ARCH OF HADRIAN IN ATHENS
COULD CRUMBLE DUE TO ECONOMIC CHAOS
HADRIAN's Arch and other archaeological treasures are in danger of collapsing due to budget cuts in Greece's economic crisis, according to a published report.
"Hadrian's Arch and the Temple of Olympian Zeus are in danger of falling down," Despina Koutsoumba, head of the Association of Greek Archaeologists, told USA TODAY.
The Arch of Hadrian, which stands in the middle of Athens, is believed to have been erected by the citizens of Athens in honor of Hadrian, who loved all things Greek and who showered their city with honors.
But now the Athenians face hard times as their economy is in free fall. Amid drastic government cutbacks, rioting has broken out in the heart of Athens. The photo shows the Arch of Hadrian against the backdrop of billowing smoke from fires set by rioters.
The carved stone statues and structures that are out in the open and important to the country's tourism industry usually receive restoration work after every winter.
However, Hadrian's Arch, a Roman triumphal gateway, and the Temple of Zeus, named for the greatest of the Greek gods, received no care this year because of budget cuts. They are among many examples of Greek culture that face possible erosion, Koutsoumba says.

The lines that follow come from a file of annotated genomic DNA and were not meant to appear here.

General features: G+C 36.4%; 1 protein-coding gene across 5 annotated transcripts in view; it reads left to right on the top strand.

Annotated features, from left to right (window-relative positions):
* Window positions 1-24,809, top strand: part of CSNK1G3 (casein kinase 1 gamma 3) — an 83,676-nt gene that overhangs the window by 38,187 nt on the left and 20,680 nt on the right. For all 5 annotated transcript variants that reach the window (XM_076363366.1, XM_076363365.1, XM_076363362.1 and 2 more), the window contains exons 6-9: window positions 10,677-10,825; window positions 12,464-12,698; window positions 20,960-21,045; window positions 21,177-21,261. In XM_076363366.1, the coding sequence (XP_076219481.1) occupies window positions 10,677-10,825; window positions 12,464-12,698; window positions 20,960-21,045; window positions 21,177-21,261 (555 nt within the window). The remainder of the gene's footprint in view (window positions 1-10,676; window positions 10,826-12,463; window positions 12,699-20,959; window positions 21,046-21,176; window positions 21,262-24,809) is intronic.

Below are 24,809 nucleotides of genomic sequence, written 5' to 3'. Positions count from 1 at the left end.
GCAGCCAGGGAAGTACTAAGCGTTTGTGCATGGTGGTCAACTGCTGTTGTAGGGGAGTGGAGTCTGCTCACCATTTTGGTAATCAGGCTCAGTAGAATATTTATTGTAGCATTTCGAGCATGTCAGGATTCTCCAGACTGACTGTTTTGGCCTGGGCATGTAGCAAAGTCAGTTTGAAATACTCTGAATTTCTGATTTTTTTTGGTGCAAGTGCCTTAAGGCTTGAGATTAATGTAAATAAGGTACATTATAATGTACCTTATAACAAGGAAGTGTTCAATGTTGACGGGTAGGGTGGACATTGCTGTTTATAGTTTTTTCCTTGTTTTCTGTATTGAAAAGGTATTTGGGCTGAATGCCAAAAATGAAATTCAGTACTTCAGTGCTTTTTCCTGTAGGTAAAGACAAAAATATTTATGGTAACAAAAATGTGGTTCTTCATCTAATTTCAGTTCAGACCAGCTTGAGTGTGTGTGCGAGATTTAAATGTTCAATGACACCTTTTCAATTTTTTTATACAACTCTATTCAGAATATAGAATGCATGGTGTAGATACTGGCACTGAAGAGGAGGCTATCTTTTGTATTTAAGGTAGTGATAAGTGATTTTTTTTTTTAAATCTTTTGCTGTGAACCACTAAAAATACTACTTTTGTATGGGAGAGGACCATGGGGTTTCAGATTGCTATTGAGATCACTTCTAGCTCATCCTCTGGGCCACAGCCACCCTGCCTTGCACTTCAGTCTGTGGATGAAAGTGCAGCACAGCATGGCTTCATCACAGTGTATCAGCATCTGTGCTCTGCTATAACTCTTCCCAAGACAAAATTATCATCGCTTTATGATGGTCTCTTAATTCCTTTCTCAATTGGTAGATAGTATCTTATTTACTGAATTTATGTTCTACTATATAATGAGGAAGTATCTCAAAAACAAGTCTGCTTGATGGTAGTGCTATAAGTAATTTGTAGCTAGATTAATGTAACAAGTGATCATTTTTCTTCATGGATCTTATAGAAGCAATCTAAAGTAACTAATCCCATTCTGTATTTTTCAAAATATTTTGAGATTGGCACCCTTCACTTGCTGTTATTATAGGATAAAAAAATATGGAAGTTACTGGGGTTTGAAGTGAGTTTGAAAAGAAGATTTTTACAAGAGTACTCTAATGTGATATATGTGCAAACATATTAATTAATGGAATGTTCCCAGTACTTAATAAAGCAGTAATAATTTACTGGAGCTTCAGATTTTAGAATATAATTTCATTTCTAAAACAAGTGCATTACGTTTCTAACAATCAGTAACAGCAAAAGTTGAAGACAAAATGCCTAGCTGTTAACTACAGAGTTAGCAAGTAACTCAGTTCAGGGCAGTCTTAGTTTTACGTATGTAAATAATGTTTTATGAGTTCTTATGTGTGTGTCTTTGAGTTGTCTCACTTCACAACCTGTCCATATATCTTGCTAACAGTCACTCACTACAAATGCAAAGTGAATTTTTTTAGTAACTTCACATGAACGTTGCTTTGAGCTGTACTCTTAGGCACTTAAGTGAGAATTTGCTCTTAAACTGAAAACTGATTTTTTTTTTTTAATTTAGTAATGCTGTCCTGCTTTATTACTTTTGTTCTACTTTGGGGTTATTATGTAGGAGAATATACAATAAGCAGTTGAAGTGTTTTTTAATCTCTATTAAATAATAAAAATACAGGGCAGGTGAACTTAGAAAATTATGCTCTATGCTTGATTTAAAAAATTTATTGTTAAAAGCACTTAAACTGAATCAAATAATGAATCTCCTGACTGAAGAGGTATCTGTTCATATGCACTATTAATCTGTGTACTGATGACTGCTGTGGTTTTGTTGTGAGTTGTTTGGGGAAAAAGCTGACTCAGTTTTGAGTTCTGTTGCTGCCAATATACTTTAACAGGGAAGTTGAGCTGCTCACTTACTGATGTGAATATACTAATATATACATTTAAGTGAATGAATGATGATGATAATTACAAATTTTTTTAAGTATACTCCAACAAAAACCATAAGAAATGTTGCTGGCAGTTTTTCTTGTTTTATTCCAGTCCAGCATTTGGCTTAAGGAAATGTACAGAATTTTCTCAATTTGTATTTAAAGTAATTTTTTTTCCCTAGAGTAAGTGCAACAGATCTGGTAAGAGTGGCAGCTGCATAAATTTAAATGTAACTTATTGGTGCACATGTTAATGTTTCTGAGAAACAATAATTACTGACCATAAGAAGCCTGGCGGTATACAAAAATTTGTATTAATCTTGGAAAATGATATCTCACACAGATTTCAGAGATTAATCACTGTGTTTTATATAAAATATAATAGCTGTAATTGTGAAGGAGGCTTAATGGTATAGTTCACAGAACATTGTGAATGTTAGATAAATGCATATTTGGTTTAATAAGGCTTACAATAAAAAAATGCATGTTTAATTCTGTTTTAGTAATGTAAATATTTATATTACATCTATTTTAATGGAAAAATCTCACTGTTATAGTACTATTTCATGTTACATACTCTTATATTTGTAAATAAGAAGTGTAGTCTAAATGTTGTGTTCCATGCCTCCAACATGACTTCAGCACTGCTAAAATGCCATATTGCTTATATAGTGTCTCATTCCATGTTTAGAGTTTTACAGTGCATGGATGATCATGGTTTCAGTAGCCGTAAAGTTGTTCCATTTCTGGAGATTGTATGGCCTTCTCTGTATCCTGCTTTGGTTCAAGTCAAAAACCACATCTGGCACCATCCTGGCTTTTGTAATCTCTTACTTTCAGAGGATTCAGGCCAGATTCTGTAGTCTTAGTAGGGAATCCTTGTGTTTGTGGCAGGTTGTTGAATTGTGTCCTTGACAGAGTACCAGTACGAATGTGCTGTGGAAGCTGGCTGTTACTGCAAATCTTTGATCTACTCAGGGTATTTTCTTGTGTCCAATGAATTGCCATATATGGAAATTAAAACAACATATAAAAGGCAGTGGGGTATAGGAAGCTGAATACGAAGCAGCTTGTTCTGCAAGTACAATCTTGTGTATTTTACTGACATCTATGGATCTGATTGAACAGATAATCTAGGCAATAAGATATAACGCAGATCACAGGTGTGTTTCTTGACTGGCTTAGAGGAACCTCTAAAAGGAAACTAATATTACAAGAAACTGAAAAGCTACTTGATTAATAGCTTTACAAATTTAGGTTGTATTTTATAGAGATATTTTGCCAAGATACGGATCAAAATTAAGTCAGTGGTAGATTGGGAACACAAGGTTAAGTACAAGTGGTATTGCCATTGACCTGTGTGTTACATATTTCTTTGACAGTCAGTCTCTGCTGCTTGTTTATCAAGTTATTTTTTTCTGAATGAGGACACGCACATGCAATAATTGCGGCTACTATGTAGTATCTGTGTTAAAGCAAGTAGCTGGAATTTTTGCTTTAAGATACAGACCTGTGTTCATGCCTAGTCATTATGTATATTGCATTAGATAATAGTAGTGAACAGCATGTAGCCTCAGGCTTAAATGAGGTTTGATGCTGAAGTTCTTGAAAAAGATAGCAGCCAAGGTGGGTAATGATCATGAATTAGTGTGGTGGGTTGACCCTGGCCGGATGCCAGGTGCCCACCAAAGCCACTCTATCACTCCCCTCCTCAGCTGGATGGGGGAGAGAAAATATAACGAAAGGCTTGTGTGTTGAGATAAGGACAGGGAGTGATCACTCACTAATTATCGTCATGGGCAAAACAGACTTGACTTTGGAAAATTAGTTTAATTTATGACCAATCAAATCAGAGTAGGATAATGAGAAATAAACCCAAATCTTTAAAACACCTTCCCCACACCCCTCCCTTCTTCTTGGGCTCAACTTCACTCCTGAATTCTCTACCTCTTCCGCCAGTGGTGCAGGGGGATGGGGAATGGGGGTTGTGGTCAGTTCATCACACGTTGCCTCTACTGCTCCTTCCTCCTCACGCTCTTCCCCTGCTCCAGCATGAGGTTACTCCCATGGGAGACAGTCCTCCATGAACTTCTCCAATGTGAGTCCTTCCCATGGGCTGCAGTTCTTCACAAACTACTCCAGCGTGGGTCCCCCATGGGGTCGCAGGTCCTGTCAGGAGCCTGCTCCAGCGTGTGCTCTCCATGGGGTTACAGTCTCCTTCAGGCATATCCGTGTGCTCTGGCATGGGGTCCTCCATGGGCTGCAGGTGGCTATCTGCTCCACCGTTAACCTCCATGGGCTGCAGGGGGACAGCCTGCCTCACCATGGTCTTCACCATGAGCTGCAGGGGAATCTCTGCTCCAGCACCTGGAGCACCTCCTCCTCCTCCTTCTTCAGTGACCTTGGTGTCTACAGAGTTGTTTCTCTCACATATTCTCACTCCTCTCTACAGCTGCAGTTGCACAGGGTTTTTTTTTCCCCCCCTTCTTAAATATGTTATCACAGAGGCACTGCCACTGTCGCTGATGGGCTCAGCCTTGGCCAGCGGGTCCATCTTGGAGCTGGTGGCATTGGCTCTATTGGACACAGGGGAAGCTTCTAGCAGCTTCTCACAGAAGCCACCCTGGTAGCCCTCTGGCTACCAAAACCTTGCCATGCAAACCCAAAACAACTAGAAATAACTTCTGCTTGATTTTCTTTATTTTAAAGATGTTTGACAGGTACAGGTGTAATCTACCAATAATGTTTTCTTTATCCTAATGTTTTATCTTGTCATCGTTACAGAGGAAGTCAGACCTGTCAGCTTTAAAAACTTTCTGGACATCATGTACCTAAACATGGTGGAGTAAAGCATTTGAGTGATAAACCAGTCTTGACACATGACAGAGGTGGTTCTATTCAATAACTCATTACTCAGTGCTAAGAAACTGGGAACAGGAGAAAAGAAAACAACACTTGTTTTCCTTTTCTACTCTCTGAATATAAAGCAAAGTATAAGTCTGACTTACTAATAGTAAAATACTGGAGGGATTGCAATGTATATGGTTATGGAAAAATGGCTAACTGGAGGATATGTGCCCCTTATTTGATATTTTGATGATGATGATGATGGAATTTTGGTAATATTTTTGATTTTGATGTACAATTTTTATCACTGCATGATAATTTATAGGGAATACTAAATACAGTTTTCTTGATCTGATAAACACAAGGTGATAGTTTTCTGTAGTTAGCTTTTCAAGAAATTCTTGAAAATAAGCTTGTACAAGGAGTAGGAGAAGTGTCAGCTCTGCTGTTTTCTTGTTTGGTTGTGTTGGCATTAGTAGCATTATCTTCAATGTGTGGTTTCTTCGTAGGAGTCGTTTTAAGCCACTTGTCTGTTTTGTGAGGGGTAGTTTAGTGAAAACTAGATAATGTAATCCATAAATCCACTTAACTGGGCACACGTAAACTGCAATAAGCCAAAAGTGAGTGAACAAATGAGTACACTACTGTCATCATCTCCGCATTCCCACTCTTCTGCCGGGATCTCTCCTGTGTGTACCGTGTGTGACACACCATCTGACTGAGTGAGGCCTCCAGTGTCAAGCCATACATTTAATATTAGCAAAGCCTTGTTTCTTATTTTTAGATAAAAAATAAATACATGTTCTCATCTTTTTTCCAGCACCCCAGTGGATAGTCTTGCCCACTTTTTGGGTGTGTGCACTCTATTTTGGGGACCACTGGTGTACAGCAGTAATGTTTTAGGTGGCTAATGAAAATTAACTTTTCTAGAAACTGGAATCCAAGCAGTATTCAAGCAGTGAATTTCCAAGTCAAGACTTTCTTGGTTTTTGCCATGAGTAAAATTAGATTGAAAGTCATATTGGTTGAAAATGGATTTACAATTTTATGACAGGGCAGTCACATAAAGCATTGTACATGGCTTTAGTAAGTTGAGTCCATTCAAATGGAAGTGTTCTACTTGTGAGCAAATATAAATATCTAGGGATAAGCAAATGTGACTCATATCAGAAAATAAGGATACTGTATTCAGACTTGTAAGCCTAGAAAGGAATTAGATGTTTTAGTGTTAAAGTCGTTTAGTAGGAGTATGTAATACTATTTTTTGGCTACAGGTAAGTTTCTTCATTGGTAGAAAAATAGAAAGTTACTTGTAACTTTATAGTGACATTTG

The fourth round of austerity measures will be implemented this month by the Greek government under the auspices of the International Monetary Fund, the European Central Bank and the European Commission.
Greece has 210 museums, 250 active archaeological digs and 19,000 designated archaeological sites and historical monuments.
One reason the budget is being cut is because there are fewer things to protect, the government says. According to the Looting Department, antiquity and art theft has increased by 25% the past two years.
"War as well as financial crisis give individuals and organized groups the opportunity to [grab] cultural artifacts with higher chances of success," USA TODAY was told by Christos Tsirogiannis, forensic archaeologist. "The financial crisis [in Greece] is forcing more people every day into illegal acts for easy money."
Analysts say that more than 80% of looted antiquities are smuggled abroad, where they command high prices, and the budget cuts are making it difficult to recover the pieces.